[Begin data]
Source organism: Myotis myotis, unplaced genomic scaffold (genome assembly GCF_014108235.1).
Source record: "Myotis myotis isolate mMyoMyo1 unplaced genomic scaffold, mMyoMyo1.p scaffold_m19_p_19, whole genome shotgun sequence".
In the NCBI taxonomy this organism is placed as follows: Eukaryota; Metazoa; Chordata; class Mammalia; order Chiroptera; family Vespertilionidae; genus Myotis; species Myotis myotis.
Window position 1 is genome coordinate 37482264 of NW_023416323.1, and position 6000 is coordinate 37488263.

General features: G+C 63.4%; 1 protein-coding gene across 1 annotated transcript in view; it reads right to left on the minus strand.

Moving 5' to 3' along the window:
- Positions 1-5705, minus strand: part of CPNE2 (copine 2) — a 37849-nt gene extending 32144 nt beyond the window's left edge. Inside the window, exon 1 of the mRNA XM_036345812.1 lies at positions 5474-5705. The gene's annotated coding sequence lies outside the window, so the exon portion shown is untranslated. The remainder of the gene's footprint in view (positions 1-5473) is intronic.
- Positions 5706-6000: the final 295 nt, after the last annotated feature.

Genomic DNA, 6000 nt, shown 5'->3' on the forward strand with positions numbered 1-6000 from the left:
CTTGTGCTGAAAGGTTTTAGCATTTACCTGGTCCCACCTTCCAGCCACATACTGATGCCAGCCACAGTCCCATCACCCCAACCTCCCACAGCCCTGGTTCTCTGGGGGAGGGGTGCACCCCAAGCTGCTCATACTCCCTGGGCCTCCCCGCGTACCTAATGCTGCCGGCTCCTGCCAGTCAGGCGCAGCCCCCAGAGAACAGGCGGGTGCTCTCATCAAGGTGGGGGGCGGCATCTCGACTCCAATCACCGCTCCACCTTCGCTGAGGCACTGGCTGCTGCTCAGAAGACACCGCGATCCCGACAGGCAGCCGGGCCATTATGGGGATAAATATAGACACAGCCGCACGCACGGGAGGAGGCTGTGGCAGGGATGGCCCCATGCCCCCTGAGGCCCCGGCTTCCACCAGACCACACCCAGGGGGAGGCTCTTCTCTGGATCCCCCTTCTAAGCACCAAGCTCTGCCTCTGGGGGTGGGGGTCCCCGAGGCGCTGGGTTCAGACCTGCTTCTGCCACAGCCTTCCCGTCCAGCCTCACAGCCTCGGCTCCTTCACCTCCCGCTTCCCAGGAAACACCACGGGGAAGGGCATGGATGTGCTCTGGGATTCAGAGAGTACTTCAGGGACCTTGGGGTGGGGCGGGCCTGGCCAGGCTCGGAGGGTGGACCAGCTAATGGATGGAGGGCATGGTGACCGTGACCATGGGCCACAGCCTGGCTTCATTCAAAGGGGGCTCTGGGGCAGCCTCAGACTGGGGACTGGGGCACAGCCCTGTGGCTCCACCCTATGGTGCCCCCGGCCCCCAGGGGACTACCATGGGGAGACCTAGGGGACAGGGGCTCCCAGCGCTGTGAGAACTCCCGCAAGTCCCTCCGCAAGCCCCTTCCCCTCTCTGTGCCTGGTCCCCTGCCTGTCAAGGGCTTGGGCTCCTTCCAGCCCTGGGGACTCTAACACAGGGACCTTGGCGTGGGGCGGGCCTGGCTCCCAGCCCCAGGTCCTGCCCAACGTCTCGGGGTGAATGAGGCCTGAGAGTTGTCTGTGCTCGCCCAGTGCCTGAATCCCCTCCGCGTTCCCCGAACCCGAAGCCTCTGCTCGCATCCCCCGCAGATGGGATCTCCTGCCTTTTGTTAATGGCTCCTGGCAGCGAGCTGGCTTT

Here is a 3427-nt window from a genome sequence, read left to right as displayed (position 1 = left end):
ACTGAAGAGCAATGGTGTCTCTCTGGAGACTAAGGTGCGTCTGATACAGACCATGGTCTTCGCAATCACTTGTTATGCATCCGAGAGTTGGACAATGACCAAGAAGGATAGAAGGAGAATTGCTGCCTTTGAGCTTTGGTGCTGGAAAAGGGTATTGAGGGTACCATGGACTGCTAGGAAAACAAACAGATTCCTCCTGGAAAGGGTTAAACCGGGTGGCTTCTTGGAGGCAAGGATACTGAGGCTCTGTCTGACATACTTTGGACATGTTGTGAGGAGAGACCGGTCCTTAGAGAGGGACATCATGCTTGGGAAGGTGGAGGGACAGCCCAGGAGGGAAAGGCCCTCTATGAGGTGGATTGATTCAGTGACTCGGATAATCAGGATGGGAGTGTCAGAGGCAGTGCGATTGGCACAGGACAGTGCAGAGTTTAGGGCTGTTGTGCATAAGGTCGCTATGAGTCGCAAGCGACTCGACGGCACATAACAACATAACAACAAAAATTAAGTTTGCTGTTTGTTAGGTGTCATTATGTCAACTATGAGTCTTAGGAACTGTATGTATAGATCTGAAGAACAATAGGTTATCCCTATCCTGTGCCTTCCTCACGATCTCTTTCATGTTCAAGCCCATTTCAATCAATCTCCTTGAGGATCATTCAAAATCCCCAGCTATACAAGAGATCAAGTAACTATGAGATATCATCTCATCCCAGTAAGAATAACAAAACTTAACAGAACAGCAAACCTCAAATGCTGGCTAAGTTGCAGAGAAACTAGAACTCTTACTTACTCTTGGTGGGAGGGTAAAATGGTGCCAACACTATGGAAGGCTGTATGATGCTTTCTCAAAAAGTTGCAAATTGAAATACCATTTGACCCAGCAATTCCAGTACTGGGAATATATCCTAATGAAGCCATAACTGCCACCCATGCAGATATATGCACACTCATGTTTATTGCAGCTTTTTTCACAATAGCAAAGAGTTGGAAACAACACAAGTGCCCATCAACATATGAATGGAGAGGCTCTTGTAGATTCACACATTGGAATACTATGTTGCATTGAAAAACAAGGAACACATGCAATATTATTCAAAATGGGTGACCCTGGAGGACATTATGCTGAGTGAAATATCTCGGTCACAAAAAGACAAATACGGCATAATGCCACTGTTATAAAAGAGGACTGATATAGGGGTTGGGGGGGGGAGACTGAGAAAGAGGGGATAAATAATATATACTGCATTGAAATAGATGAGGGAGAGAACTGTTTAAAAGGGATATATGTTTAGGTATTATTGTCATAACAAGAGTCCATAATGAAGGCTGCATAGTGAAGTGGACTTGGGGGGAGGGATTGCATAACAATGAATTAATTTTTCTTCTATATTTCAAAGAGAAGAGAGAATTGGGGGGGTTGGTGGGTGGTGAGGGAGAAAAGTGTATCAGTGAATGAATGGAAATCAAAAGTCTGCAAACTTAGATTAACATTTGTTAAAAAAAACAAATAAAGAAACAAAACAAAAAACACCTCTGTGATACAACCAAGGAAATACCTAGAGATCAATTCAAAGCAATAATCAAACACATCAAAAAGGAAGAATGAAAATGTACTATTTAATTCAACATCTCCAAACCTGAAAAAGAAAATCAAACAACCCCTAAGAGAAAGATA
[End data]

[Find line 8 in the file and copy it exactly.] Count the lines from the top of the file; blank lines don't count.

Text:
- Positions 5706-6000: the final 295 nt, after the last annotated feature.